Neighborhood construction projects–like all construction projects–are expected to follow public safety rules. For example, workers are expected to park away from crosswalks so there’s visibility for pedestrians, cyclists and drivers to safely use the right of way. Legally, vehicles should park 20 feet from a crosswalk–even an unmarked one.
Last week, a worker’s van was parked too close to the crosswalk at NW 70th Street and Division Ave NW, making it impossible to see oncoming traffic. This happens all the time, and the workers say it will slow them down if they have to park down the block (which they need to do because their other vehicles are taking up the parking by the construction site). That intersection can be a hairball, and moving the van would alleviate the safety issue.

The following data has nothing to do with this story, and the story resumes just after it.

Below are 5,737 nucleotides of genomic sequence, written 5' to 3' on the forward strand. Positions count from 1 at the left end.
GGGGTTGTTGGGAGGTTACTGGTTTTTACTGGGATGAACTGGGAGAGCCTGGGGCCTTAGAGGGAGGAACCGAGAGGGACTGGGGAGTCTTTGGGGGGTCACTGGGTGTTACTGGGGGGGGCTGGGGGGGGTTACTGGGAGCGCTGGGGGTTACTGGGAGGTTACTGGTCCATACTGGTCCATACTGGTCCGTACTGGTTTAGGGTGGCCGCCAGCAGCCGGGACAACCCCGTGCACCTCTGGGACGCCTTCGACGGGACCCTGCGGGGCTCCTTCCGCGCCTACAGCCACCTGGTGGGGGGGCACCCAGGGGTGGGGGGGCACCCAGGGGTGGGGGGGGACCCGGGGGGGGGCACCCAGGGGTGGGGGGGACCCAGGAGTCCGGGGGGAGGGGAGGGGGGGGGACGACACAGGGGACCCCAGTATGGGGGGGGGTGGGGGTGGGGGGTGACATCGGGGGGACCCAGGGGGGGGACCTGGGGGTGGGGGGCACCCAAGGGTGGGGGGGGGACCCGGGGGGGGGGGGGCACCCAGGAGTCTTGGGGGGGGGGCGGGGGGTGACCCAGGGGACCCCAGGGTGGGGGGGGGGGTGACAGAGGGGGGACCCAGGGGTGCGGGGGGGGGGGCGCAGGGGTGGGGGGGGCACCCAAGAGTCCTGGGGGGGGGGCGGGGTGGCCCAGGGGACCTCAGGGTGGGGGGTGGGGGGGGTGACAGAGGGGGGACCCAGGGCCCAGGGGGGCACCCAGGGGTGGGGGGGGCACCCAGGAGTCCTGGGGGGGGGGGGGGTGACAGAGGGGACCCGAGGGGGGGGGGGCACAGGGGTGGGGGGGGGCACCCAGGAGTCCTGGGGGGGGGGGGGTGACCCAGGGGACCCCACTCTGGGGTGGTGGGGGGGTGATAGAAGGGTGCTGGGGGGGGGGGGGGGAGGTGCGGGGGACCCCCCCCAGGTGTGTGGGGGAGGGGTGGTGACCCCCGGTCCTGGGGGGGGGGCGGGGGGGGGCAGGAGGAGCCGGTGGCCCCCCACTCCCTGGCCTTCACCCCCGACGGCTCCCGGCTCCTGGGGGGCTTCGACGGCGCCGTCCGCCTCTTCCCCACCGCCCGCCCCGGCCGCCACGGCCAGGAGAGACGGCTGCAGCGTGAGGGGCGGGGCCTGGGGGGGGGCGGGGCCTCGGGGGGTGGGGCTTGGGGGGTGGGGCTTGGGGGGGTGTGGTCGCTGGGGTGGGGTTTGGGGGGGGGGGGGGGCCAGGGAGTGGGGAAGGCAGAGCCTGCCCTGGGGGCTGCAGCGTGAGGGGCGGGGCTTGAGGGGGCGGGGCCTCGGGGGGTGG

Lots of elementary school kids use that crosswalk to walk to school and their bus stop. So a mom asked David Marcoe–owner of 819 NW 70th Street / 6752 Division Ave NW, developer with Blueprint Capital, and a real estate agent with Seattle’s Windemere Northgate office–to ask his workers to park so there’s visibility for the kids to safely cross the street. Seems reasonable for a developer, who also sells homes to families in this neighborhood, to care about his project putting kids in harm’s way.
David Marcoe’s reply? “F – – k off, c – – -.”
This is the response to a request to park work vans so elementary school kids can safely cross the street?